As concerns for multicultural education increase, the lack of attention in the art education historical literature to areas of the United States other than the Northeast becomes more obvious. Events and issues that arose in the Southwest are particularly relevant to problems related to pluralism or diversity in art education. NewMexico is used as an example for paying attention to multicultural needs in art education, but the point is made that much of the necessary information about relevant New Mexico art education history is found in art history literature rather than mainstream art education publications. The result of this lack of exploration by art education historians is relatively scarce availability of material that might inform practice in multicultural art education.
One of the peculiarities of the published American art education historical literature is the almost complete absence of accounts of art education in the Southwest. An examination of histories by Arthur Efland (1990), Foster Wygant (1993), Peter Smith (1996), or the Penn State Symposium Proceedings edited by Al Anderson and Paul Bolin (1997) failed to turn up much of anything about the Southwest, although in the last book, John Howell White (1997) presented some material on School Arts articles about Native Americans, including persons from the Southwest.
Perhaps this is merely a reflection of art education historians' tendency to follow somewhat falteringly in the footsteps of historians of general education. For example, William F. Connell's A History of Education in the Twentieth Century World (1980) reads as if the Northeastern United States was the only place in this country where anything educational worth considering took place. Connell even ignores the Civil Rights movement that affected education all across the United States, but found its first theatre in the South. This movement was examined by educators in other nations facing the challenges of democratic consideration of hitherto ignored segments of their populations. Later, of course, the Civil Rights movement found further expression in Chicano and Native American ideas in the Southwest, some of which had impact on art of the region.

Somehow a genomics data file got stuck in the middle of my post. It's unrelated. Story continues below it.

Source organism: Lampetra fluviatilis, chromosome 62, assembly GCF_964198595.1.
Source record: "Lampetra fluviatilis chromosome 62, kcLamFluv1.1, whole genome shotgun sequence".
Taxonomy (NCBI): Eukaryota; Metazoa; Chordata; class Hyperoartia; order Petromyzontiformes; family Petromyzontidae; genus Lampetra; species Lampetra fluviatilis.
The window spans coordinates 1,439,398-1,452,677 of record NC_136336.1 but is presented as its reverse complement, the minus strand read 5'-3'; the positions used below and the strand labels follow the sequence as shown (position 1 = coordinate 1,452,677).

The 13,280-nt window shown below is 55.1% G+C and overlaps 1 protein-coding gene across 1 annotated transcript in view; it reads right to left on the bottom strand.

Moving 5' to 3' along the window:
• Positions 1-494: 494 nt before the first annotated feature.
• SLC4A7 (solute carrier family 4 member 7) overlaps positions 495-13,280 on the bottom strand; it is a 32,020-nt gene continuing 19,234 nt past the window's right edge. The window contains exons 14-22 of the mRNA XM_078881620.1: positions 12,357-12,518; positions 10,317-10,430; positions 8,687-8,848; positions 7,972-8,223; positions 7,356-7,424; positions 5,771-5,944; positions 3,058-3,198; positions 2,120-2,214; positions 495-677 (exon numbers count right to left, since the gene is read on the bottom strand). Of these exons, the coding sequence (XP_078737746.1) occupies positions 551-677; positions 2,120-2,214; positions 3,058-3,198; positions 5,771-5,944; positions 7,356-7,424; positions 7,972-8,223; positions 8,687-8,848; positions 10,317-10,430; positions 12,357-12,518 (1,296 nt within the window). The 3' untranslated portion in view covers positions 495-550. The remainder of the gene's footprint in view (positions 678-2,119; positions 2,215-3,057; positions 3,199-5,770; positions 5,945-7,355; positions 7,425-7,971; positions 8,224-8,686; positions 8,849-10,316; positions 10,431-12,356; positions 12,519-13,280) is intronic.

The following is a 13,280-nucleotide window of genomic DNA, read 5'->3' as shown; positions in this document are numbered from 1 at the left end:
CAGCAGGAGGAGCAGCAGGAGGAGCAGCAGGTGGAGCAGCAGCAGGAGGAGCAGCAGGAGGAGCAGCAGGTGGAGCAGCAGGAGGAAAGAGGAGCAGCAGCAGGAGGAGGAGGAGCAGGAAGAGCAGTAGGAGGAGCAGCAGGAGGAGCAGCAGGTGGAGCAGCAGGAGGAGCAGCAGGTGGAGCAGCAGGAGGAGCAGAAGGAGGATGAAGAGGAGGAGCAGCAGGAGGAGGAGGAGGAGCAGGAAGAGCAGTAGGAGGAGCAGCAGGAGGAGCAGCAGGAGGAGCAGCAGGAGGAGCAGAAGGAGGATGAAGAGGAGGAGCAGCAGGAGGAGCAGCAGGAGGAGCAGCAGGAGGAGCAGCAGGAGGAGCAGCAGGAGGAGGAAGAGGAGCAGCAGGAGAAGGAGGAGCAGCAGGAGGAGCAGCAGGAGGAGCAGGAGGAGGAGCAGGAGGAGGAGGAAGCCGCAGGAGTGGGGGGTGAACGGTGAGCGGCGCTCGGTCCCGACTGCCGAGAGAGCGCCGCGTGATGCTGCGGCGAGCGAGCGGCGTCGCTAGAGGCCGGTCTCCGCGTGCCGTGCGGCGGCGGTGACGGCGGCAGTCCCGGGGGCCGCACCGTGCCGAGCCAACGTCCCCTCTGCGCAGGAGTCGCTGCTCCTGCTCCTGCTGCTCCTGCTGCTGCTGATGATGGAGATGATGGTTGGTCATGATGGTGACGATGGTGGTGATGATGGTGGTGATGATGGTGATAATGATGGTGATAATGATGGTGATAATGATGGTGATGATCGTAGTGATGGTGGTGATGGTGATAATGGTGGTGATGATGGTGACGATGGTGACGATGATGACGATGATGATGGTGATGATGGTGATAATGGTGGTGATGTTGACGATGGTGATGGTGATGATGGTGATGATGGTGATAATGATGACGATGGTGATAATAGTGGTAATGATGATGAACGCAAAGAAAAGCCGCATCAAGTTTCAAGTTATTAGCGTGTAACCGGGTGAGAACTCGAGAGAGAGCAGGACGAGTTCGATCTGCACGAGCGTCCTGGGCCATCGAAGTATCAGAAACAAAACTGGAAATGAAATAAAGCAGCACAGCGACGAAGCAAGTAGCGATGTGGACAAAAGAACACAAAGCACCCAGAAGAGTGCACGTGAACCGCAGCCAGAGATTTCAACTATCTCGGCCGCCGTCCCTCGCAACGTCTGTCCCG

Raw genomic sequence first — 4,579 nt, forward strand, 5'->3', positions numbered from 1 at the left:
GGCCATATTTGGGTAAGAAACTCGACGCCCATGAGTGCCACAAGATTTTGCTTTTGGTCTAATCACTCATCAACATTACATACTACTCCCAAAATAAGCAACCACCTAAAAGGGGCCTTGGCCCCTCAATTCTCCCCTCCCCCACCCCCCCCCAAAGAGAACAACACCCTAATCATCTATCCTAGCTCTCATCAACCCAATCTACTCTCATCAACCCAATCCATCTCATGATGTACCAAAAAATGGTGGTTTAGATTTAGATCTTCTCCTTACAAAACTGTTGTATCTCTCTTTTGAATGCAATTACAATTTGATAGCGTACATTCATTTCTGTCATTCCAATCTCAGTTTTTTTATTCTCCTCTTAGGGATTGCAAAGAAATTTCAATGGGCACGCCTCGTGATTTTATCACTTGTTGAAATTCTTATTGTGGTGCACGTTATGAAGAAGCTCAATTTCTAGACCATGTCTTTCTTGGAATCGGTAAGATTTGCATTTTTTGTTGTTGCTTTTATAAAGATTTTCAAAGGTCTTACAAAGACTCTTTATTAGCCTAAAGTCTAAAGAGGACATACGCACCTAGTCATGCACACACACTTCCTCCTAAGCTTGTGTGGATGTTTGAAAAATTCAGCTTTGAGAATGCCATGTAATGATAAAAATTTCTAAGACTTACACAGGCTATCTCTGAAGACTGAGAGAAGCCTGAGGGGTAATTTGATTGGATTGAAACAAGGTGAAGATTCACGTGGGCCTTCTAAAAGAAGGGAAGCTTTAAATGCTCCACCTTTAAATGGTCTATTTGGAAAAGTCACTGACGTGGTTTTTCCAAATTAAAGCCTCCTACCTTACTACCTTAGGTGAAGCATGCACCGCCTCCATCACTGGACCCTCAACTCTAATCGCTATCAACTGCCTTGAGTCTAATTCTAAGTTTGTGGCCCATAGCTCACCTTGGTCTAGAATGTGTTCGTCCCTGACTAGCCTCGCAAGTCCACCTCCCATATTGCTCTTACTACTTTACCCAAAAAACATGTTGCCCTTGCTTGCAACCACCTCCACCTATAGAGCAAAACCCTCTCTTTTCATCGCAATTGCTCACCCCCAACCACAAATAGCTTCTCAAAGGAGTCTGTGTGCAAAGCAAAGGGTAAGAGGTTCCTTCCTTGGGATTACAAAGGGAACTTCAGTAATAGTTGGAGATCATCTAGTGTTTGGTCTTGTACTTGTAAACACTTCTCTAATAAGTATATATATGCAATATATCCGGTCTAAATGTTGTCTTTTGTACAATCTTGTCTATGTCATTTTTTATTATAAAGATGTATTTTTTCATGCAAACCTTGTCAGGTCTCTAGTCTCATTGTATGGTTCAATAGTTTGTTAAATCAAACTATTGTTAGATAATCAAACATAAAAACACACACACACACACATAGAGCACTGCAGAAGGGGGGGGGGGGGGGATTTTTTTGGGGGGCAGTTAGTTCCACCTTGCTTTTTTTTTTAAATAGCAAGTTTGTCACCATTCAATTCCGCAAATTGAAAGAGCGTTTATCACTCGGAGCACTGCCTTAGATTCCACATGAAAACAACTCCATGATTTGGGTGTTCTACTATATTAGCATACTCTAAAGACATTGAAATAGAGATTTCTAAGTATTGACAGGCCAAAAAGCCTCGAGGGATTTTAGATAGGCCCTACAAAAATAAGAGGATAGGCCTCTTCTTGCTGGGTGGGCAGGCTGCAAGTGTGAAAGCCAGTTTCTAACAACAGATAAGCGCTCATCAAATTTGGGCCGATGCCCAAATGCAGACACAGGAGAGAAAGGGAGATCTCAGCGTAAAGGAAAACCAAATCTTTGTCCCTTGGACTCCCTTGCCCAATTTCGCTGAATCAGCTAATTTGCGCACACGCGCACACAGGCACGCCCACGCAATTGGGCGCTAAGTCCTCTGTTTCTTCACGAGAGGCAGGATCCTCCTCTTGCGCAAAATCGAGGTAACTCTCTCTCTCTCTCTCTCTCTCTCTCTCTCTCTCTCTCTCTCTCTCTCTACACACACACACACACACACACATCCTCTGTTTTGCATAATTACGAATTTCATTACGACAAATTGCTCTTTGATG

Considering just one Southwest state, New Mexico, the omission in the literature becomes curious indeed. New Mexico has a celebrated and ongoing art scene involving Native Americans, Hispanics, and those described in the state's tourist publications as "Anglos." The latter formed famed art colonies in Santa Fe and Taos, beginning in the early 20th century. The name Georgia O'Keeffe, as an example of an Anglo artist, brings to the mind's eye many evocative images of New Mexico, but the name Maria Martinez also resonates around the world.
Obviously some forms of education in art must have taken place in the area, quite aside from public school classes or the University of New Mexico's Art Education Program founded by Alexander Masley in 1947. Art education must have taken place in pueblos, in hogans, and other homes of Hispanic craftspeople and santeros, as well as in public, parochial, and Indian schools. Various and energetic art educators must have been in New Mexico.
The consequences of art educators not being aware of the information that should have been available to inform can be seen in the early assaults on Getty DBAE for being too Eurocentric, and too focused on dominant cultural notions.2 Since the Getty Center for Education in the Arts was located in southern California, it is ironic indeed that the first publications from the Center paid little or no attention to Native American or Hispanic arts, or to the conceptual foundations in these cultures for doing, using, or thinking about the arts. These cultures were near the Center's doorsteps, but art education's historians failed to underscore their presence. Only when Celebrating Pluralism by Graeme Chalmers (1996) was published by the Getty Center was there major evidence of awareness of the Southwest cultures in mainstream art education literature. …